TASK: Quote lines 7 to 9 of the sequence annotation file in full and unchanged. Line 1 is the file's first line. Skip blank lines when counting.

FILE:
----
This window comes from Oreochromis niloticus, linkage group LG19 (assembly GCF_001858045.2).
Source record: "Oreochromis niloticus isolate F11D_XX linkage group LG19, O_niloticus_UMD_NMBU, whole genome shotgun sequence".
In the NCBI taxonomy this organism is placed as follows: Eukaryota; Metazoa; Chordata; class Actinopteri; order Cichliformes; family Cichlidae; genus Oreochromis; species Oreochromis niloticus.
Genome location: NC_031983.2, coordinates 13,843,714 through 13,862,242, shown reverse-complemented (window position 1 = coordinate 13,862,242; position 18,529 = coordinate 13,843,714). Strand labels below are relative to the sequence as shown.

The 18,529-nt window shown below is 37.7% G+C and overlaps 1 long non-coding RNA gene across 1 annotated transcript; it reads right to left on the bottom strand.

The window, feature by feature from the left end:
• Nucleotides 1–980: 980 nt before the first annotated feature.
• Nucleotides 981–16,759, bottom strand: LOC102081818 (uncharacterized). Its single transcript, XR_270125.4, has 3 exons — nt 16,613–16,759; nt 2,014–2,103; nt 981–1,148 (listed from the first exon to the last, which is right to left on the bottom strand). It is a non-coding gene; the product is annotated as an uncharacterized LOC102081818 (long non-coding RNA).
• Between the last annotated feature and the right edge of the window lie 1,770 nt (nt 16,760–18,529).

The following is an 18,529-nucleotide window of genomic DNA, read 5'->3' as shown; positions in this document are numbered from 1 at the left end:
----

• Nucleotides 1–980: 980 nt before the first annotated feature.
• Nucleotides 981–16,759, bottom strand: LOC102081818 (uncharacterized). Its single transcript, XR_270125.4, has 3 exons — nt 16,613–16,759; nt 2,014–2,103; nt 981–1,148 (listed from the first exon to the last, which is right to left on the bottom strand). It is a non-coding gene; the product is annotated as an uncharacterized LOC102081818 (long non-coding RNA).
• Between the last annotated feature and the right edge of the window lie 1,770 nt (nt 16,760–18,529).